Stocks to sell

If you’ve followed my work over the past year, you know that I’m a strong supporter of marijuana stocks. While the viability of individual names varies, overall, the lack of a defined upside excites me. In other words, the cannabis market could be the most transformative of our generation. Or it could crash and burn. For CannTrust Holdings (NYSE:CTST) and CannTrust stock, I’m referring to the latter.

Source: Shutterstock

In short, CTST stock could be the first of the major New York Stock Exchange-traded cannabis companies to implode. Granted, I’m not breaking new ground here. Since the beginning of July of this year, shares have cratered over 68%. It’s a good thing that Stockcharts.com defaults to a logarithmic scale for their charts; otherwise, it’d be hard to fit that magnitude of a drop in nominal unit-based scale.

Initially, the troubles for CannTrust stock began when Health Canada, the namesake country’s federal health agency, discovered a shocking scandal: CannTrust was illegally growing cannabis. But it wasn’t just the infraction against clearly defined rules and protocol that hemorrhaged CTST stock. Instead, it was the violation’s deliberate nature.

CannTrust employees, with the knowledge of executive leadership, created illegal grow rooms hidden behind false walls. Clearly, management premeditated their actions. Thus, it was no surprise that the company fired former CEO Peter Aceto with cause.

If that wasn’t bad enough for CannTrust stock, we have another scandal: black market cannabis seeds allegedly got mixed into CannTrust’s inventory.

While it’s not as dramatic of a headline as the hidden grow rooms, this latest controversy could spell big trouble for CTST stock. Thus, I wouldn’t even gamble on the name.

CannTrust Stock Has Zero Credibility

Since its inception, virtually all marijuana companies sought one attribute: credibility.

During the early stages of the green market, companies attempted to convince investors, potential partners and financial institutions that their underlying business was realistically viable. Right now, these same firms are attempting to show that they can convert some of these storylines into actual results.

However, it’s been a trying time. Established leaders, such as Cronos Group (NASDAQ:CRON), Canopy Growth (NYSE:CGC), Tilray (NASDAQ:TLRY) and most recently Aurora Cannabis (NYSE:ACB) have attempted to do this conversion through their earnings results. So far, they’ve failed spectacularly.

But with CTST stock, you have the worst of both worlds. Obviously, if CannTrust knowingly created illegal grow rooms, investors can’t trust their financials. And if the story about black-market seeds is true, the company can’t even manage its own products. Thus, CTST has neither financial nor fundamental credibility.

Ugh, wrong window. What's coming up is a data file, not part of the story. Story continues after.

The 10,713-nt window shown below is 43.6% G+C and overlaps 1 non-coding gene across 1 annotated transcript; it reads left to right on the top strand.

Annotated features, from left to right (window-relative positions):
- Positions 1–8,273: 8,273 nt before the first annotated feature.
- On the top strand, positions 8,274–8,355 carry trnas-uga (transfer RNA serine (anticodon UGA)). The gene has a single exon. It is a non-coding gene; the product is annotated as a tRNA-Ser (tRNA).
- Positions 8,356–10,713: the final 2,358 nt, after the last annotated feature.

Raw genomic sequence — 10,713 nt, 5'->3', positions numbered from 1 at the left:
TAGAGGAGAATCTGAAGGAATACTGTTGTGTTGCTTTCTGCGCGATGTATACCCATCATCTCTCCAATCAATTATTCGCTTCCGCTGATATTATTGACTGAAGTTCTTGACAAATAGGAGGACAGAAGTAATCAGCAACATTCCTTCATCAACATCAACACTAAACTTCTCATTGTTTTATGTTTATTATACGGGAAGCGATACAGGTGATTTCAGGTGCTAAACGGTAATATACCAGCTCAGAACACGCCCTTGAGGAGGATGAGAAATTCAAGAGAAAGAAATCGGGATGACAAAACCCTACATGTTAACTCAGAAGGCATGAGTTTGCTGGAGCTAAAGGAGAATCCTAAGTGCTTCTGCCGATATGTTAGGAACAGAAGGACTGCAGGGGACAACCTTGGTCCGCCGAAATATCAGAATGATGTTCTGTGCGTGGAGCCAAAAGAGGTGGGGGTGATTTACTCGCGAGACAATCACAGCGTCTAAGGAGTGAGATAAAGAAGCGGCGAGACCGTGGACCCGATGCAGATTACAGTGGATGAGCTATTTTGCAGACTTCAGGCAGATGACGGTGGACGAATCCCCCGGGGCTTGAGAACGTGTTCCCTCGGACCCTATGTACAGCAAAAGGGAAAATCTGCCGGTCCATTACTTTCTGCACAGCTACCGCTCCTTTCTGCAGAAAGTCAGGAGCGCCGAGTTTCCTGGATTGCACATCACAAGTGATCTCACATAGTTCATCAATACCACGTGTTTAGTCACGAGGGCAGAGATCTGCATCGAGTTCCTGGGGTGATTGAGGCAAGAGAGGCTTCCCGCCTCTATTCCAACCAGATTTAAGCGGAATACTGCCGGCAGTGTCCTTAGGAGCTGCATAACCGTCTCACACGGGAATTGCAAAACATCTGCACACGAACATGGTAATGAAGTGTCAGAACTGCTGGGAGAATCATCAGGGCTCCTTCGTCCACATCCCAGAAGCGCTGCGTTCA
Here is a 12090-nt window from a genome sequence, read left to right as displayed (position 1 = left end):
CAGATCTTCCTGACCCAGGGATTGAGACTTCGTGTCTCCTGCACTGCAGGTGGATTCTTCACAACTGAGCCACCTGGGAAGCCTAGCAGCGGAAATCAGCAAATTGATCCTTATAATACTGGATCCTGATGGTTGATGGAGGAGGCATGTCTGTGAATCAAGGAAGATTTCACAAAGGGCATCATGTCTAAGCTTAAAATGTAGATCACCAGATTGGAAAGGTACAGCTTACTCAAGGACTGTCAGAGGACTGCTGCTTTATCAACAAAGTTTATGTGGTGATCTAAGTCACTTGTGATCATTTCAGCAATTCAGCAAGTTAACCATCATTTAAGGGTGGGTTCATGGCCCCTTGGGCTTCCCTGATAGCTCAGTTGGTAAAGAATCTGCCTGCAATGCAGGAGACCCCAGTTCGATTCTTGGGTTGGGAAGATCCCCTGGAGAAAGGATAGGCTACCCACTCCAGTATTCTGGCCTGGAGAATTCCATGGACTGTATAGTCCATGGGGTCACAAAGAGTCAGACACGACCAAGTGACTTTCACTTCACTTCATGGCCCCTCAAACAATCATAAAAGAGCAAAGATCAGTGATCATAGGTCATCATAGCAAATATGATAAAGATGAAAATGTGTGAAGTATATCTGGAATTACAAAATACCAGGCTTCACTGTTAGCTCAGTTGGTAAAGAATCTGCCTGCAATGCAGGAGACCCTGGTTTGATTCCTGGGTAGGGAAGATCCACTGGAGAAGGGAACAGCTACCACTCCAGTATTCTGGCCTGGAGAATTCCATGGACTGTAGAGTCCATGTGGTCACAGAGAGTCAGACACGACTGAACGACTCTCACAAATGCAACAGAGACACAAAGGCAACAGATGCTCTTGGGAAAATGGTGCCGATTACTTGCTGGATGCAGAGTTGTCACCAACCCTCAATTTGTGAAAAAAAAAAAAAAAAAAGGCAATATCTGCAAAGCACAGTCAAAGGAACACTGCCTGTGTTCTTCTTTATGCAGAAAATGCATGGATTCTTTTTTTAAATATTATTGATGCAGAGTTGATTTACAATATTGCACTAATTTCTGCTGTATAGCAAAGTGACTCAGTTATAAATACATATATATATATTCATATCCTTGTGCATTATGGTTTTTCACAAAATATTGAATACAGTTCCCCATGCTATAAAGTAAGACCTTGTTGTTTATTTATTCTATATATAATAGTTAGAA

And that really means only one thing: CannTrust stock is a goner.

Believe me: although the black-market seeds sound like a granular and perhaps inconsequential violation, it’s actually an earth-shattering one.

That’s because we have a vaping crisis on our hands. Recently, President Donald Trump declared his intentions to ban all flavored e-liquids used in vaporizers. Citing an epidemic in underage vaping, Trump didn’t appear open to negotiations.

Now, if you dig into this story deeper, you’ll recognize that the Food and Drug Administration is leaning toward illegally acquired THC-laden cannabis as a prime suspect for the surge in lung illnesses.

I mention this because of the power of public perception. Tacitly, the FDA appears to suggest that proper, retail vaping products are fine to use. But with CannTrust’s latest scandal, it proves that you can’t even trust established, legitimate organizations.

It’s truly an ugly situation for CannTrust stock.

Wall Street Has Lost Patience with CTST Stock

Although the vaping crisis has taken center stage, my opinion is this: the controversy will boil over eventually, leading to some reasonable concessions on both sides. For instance, many e-liquid companies need to take responsibility and stop using marketing that allures children.

Anti-smoking advocates succeeded in eliminating Joe Camel, the Camel cigarette’s once-popular brand face. Understandably, the cartoonish character attracted children, which of course is a big no-no. Anti-vaping advocates can do the same for donut-flavored e-liquids, for instance.

But when it comes to CannTrust, I think the bad taste they created is simply too much. Seemingly everything about this company is a lie. Worse yet, their actions impugn the (hopefully) reputable behaviors of their peers. Since marijuana stocks tend to rise and fall in sympathy with each other, CannTrust stock will victimize many names.

When the markets settle down, they’ll give a second chance to the established leaders in this space. But for CTST stock, I think Wall Street has lost its patience. One massive scandal is already enough. But having two in a highly controversial market? Why bother with CannTrust when literally every other cannabis-based opportunity is better?

As of this writing, Josh Enomoto did not hold a position in any of the aforementioned securities.

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